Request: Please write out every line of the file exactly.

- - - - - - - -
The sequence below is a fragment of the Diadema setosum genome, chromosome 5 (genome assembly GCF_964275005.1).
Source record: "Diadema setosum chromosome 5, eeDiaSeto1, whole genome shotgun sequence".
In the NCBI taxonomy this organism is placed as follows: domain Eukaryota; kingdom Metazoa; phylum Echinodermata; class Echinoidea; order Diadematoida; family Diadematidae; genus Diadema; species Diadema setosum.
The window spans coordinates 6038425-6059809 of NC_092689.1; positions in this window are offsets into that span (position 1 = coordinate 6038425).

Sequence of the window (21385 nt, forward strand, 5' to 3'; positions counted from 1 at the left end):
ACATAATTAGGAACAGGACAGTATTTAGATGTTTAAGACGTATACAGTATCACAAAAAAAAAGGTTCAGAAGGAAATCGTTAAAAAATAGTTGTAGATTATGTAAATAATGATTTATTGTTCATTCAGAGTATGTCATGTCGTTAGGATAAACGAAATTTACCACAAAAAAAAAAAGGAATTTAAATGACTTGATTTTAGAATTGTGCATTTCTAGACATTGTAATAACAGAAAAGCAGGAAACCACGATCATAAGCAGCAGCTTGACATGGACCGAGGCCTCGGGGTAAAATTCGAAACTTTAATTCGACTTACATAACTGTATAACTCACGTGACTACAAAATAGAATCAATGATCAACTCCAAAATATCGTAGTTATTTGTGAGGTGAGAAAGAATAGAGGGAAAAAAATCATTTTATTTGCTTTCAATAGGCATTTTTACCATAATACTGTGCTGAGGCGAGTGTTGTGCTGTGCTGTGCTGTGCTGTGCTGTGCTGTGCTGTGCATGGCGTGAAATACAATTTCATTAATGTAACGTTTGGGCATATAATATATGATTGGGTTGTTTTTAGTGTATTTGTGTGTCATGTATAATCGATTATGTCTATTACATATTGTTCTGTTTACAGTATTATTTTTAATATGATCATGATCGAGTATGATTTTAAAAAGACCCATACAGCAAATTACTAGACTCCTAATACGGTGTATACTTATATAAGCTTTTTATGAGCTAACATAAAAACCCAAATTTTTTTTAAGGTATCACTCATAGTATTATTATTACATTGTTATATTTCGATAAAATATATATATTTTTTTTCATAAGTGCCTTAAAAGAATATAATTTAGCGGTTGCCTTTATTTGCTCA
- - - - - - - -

The sequence below is a fragment of the Diadema setosum genome, chromosome 5 (genome assembly GCF_964275005.1).
Source record: "Diadema setosum chromosome 5, eeDiaSeto1, whole genome shotgun sequence".
In the NCBI taxonomy this organism is placed as follows: domain Eukaryota; kingdom Metazoa; phylum Echinodermata; class Echinoidea; order Diadematoida; family Diadematidae; genus Diadema; species Diadema setosum.
The window spans coordinates 6038425-6059809 of NC_092689.1; positions in this window are offsets into that span (position 1 = coordinate 6038425).

Sequence of the window (21385 nt, forward strand, 5' to 3'; positions counted from 1 at the left end):
ACATAATTAGGAACAGGACAGTATTTAGATGTTTAAGACGTATACAGTATCACAAAAAAAAAGGTTCAGAAGGAAATCGTTAAAAAATAGTTGTAGATTATGTAAATAATGATTTATTGTTCATTCAGAGTATGTCATGTCGTTAGGATAAACGAAATTTACCACAAAAAAAAAAAGGAATTTAAATGACTTGATTTTAGAATTGTGCATTTCTAGACATTGTAATAACAGAAAAGCAGGAAACCACGATCATAAGCAGCAGCTTGACATGGACCGAGGCCTCGGGGTAAAATTCGAAACTTTAATTCGACTTACATAACTGTATAACTCACGTGACTACAAAATAGAATCAATGATCAACTCCAAAATATCGTAGTTATTTGTGAGGTGAGAAAGAATAGAGGGAAAAAAATCATTTTATTTGCTTTCAATAGGCATTTTTACCATAATACTGTGCTGAGGCGAGTGTTGTGCTGTGCTGTGCTGTGCTGTGCTGTGCTGTGCTGTGCATGGCGTGAAATACAATTTCATTAATGTAACGTTTGGGCATATAATATATGATTGGGTTGTTTTTAGTGTATTTGTGTGTCATGTATAATCGATTATGTCTATTACATATTGTTCTGTTTACAGTATTATTTTTAATATGATCATGATCGAGTATGATTTTAAAAAGACCCATACAGCAAATTACTAGACTCCTAATACGGTGTATACTTATATAAGCTTTTTATGAGCTAACATAAAAACCCAAATTTTTTTTAAGGTATCACTCATAGTATTATTATTACATTGTTATATTTCGATAAAATATATATATTTTTTTTCATAAGTGCCTTAAAAGAATATAATTTAGCGGTTGCCTTTATTTGCTCA